Cemetery marks its own history: 100 years owned by West Palm Beach

“This is not a ghost tour. We’re not here to tell spooky stories.”

Ginger Pedersen wanted to set the proper mood right away, standing in the dark beneath a large December moon, while 60 people stood, their flashlights darting through the black and briefly illuminating the gravestones at Woodlawn Cemetery.

The Dec. 5 edition of the monthly tour (October-May), which local historians Pedersen and Janet DeVries have guided for the last year and a half, had drawn a larger crowd than usual.

By coincidence, this tour came a week from the centennial of the December 1914 action to deed the cemetery to the city.

During the 90-minute tour, participants stood silent as cars whooshed by on adjacent South Dixie Highway, their occupants heading off to suburbs that didn’t exist in 1914.

The two tour guides snaked between gray tombstones and looming crypts, from simple markers to a bench with a statue of a woman on one side and room for a visitor on the other. As they moved, they called out names from Palm Beach County’s history.

“It is in this cemetery that our pioneers are buried. We help tell their story of this great paradise they had to tame,” Pedersen said.

Among those standing in the dark was Kathy Willoughby, a decade-long resident of nearby Flamingo Park. While the tour had been under way for just a few minutes, she remarked, “I was just saying, ‘I already got my money’s worth.’”

Woodlawn was not the city’s first graveyard; some pioneers were buried across the street under what is now the Norton Museum of Art. Some bodies later were moved to Woodlawn, but some remain at the museum, under a stage.

Henry Flagler founded Woodlawn on 17 acres of former pineapple fields, naming it for a cemetery in New York. It was dedicated in 1905. In December 1914, a year after his death, the cemetery association deeded the site to the city.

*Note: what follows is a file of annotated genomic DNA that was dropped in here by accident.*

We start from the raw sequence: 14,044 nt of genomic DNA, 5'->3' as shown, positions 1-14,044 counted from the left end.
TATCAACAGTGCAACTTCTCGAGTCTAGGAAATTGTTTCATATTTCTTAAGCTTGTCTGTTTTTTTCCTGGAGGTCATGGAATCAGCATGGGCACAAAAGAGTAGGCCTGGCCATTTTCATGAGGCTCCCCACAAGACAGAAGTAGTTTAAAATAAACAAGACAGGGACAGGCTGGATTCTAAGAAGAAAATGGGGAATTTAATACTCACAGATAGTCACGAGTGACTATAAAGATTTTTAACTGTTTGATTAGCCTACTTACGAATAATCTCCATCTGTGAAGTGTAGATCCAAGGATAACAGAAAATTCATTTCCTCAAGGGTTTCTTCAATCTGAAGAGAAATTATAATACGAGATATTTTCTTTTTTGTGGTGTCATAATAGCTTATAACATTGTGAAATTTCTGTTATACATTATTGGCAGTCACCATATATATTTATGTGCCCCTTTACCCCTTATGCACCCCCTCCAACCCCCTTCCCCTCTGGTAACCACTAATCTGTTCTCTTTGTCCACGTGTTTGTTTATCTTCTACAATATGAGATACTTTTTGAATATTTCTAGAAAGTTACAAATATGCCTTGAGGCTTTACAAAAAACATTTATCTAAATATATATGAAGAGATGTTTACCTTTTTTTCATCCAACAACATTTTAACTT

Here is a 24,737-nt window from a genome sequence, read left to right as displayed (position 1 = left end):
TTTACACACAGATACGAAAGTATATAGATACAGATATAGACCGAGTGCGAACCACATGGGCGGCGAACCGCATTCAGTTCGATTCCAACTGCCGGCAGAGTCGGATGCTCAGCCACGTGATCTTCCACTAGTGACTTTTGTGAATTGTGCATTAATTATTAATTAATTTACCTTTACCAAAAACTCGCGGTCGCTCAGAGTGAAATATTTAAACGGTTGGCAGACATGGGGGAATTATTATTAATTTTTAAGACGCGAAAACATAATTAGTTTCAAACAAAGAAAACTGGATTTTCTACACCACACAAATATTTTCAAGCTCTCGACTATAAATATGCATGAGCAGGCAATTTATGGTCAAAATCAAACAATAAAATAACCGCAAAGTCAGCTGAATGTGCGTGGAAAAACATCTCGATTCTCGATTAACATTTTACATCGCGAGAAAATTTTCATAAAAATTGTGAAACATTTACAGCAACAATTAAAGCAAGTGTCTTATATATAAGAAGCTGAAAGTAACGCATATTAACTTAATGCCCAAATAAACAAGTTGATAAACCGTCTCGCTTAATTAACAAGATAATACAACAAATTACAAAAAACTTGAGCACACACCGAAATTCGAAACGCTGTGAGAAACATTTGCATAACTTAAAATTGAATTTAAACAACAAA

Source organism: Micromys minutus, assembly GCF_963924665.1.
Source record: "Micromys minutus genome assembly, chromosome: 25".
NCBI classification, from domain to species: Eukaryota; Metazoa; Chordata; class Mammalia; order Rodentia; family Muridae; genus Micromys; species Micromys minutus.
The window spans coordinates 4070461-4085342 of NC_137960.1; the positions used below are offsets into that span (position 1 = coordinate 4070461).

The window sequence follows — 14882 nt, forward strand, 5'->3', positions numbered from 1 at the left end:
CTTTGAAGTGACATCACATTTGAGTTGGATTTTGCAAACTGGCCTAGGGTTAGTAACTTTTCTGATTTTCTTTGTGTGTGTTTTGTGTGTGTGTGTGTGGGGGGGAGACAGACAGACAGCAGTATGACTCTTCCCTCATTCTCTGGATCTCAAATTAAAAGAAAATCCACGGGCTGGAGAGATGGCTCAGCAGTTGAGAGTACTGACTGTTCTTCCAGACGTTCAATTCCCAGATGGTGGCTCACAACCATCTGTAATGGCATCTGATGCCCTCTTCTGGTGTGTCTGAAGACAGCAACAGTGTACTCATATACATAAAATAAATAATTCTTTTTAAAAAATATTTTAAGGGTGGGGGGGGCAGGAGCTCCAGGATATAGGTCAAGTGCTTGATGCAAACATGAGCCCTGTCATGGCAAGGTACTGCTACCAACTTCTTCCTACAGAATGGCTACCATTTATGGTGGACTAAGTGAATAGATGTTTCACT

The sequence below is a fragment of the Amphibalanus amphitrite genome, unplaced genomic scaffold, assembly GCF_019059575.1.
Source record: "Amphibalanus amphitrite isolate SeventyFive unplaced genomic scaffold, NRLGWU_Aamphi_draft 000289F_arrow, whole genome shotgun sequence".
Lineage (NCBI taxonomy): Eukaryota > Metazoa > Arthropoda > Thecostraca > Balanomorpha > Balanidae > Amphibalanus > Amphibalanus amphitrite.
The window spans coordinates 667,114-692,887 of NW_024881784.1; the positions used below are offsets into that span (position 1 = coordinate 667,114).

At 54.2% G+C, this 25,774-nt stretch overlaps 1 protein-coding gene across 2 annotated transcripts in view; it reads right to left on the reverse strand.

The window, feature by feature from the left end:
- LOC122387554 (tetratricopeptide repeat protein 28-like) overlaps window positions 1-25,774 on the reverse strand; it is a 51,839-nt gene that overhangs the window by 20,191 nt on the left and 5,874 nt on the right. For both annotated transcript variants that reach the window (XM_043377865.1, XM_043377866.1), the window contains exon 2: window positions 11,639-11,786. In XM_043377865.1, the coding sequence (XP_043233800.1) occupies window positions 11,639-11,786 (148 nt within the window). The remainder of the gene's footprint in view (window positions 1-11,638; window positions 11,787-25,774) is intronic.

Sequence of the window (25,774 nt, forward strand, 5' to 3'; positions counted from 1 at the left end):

Flagler, meanwhile, never cashed in his ticket to Woodlawn. When town fathers of West Palm Beach, the city he had established, threatened to incorporate Palm Beach behind his back, an enraged Flagler withdrew his wish to be buried in the large circle that still stands empty in the center of the cemetery. Instead, after his death in 1913, he was interred in St. Augustine, in a tomb with his daughter, Jennie; her baby, Margery; and Jennie’s mother, Mary, Flagler’s first wife.

Another sarcophagus in the tomb is empty; it was put there for Mary Lilly, his third wife, but was to be unused if she remarried, which she later did, to Robert Bingham, part of the Kentucky family that owned Louisville newspapers.

Definitely buried in the cemetery are veterans of the Civil War from both the Confederacy, of which Florida was a part, and the Union army.

Buried in the back of the cemetery are 69 white victims of Palm Beach County’s most profound disaster, the great 1928 hurricane. Most were buried in coffins, after loved ones had been given 12 to 24 hours to identify them. Black victims were given no such consideration — or a place at Woodlawn. Instead, 674 were dumped, anonymous, into a mass grave at 25th Street and Tamarind Avenue.

Black people were not in the cemetery until 1966, when the city commission, under pressure, voted to integrate it.